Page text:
They don’t make men like this anymore. Wade Soloman is a tinkerer by trade and he’ll fix anything he can get his hands on or turn anything you’ve got into a lamp. It’s been some time since he moved his repair shop to Main Street, home of ice cream, lollipops, and this place to bring your dead vacuum cleaners. And they don’t make those like they used to either.
So buy local and go say hello to...
Wade Soloman, owner of
1. Does the economy mean business is better for you, people repairing instead of replacing?
WS: Good vacuums are very expensive. A lot of people buy the inexpensive machine and six months later they come in here upset that something is wrong with the machine. I explain to them that the parts aren’t made by the same company; that it’s more expensive to replace the motor than buy a new one. They aren’t making stuff to last any more.
2. You remind me of my dad. We used to have a stack of five VCRs on our TV, since all the neighbors asked him to fix theirs. What’s your house like?
WS: Like that! They come nonstop. I come home and stuff is sitting in the hallway. Tube radios I can’t get the tubes for; all this stuff. It’s harder to get parts now to fix these old things. But I have problems sleeping nights; I get these ideas! I just have a creative mind man.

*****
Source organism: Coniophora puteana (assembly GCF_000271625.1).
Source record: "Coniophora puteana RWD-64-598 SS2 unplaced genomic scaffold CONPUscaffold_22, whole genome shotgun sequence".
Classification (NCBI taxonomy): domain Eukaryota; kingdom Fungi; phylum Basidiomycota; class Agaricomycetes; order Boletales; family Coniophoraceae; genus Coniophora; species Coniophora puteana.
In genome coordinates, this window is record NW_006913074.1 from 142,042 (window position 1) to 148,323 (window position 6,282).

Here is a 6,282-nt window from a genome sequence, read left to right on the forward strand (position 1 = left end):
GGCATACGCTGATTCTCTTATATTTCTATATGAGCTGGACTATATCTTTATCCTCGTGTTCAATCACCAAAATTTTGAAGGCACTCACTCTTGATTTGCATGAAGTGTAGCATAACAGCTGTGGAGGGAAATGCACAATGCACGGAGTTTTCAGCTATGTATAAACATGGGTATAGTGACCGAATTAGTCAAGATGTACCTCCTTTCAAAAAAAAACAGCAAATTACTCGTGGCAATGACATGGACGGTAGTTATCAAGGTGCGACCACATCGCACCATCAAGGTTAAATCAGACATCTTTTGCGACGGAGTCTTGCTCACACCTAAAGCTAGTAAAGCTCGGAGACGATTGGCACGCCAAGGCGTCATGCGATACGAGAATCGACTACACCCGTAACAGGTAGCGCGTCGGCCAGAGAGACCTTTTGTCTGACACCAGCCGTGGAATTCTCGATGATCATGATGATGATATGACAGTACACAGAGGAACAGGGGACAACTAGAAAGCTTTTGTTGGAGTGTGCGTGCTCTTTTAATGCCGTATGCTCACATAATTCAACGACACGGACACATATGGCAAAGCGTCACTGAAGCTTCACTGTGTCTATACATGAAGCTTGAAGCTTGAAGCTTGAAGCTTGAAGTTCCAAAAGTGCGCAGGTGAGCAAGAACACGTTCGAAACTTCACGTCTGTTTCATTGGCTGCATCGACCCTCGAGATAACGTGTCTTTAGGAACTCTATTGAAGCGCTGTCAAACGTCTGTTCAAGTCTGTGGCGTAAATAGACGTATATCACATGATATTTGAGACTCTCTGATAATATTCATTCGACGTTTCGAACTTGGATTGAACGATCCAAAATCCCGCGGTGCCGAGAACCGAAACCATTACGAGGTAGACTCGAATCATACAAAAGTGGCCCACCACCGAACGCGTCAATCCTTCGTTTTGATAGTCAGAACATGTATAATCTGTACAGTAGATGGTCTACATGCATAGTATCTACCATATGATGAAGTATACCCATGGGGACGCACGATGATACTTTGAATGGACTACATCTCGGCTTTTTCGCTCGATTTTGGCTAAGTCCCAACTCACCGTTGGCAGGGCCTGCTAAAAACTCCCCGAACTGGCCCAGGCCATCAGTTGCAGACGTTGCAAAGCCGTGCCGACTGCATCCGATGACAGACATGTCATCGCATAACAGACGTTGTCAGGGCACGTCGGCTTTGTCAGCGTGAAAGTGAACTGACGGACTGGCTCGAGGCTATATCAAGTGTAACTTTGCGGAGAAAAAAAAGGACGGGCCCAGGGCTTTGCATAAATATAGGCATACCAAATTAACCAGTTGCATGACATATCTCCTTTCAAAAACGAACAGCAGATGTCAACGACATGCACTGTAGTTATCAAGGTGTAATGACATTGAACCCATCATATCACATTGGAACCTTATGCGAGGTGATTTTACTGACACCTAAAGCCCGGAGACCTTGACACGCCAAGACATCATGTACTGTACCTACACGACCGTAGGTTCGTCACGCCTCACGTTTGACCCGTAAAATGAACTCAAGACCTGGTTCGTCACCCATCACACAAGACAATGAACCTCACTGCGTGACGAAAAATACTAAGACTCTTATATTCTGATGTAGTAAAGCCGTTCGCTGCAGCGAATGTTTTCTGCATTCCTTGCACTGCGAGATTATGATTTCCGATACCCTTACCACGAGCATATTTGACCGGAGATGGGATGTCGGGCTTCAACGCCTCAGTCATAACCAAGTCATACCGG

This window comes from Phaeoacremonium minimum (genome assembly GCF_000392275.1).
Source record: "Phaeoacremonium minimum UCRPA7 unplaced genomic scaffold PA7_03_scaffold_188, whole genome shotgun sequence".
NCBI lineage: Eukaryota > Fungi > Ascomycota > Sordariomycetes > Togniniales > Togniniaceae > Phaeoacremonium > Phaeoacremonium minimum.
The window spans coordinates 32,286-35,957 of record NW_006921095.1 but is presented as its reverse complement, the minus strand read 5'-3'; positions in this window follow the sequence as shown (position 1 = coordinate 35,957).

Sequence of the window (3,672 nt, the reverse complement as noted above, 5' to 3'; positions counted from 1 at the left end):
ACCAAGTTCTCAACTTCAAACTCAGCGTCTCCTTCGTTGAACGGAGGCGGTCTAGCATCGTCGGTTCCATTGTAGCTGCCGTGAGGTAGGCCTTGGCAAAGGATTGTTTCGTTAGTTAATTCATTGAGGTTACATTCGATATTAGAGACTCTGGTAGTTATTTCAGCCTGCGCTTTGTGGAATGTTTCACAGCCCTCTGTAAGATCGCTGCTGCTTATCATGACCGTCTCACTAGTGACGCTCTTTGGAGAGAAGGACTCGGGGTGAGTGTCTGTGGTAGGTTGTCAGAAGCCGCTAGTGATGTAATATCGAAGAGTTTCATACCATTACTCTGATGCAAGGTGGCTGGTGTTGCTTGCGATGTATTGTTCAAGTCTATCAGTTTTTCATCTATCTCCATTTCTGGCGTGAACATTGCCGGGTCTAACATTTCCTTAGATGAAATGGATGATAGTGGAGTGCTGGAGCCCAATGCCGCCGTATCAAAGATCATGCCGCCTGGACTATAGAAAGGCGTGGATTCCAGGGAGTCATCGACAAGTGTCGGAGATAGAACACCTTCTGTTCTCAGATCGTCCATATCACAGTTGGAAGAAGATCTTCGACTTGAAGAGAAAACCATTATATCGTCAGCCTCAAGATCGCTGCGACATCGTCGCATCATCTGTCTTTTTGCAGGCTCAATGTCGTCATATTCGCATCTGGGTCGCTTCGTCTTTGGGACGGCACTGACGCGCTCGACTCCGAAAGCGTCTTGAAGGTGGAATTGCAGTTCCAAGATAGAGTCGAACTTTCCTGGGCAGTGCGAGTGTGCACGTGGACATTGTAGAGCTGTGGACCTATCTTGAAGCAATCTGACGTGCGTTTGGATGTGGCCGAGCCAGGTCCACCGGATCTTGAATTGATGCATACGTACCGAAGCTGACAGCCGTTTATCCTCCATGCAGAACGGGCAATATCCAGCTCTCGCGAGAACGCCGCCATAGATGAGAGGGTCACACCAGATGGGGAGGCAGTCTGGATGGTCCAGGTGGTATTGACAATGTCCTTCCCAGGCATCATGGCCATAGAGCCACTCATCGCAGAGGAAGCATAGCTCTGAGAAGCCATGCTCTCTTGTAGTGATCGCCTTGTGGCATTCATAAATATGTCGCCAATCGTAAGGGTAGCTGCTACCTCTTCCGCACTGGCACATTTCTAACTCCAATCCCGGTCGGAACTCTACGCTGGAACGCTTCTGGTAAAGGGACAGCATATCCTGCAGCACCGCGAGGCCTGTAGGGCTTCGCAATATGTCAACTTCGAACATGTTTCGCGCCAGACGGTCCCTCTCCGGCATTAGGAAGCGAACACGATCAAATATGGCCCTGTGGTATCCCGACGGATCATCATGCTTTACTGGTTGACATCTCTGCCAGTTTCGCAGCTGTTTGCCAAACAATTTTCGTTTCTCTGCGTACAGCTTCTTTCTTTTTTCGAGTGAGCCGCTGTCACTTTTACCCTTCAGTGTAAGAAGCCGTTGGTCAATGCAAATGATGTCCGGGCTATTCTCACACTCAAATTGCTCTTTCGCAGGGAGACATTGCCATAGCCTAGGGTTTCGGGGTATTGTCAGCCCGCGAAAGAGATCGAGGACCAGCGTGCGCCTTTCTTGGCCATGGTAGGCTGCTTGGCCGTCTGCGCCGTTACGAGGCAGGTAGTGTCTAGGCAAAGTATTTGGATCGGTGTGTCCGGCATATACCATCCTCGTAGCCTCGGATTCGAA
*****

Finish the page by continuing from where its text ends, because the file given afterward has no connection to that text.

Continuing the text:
3. Ideas for what? Have you invented things?
WS: I have so many things on paper that I’ve never pursued because you gotta make a living. I’ve still got them down though. Who knows. Maybe I’ll patent something. At the store it’s all about lamps now. Someone comes in with a jar, vase, bottle, anything, I’ll turn into a lamp. [He points out this mini-keg-lamp he’s finished.]
4. I see you out often maintaining the sidewalk too?
WS: I was in maintenance for 30 years before I went to repair. I still get small jobs; I’m used to working; that’s my world. The owner here planted flowers in front and I water them. The dogs going by give me a complex! I love the flowers; they all grow so nice for me. It’s just like raising your family. If you love them you’re going to take care of them, nurture them, feed them.
5. I remember you saying you close every midday to go home and have lunch?
WS: There’s no snow day for me; I live so close; I walk. My wife and I have lunch together every day. We’ve been married a long time; the kids are all grown up. Three daughters and one son. No one’s doing what I’m doing; I did this without an education to raise a family; they have different opportunities. My wife will come in with a little smile, and ask, "What are you doing now?" I’m putting something together.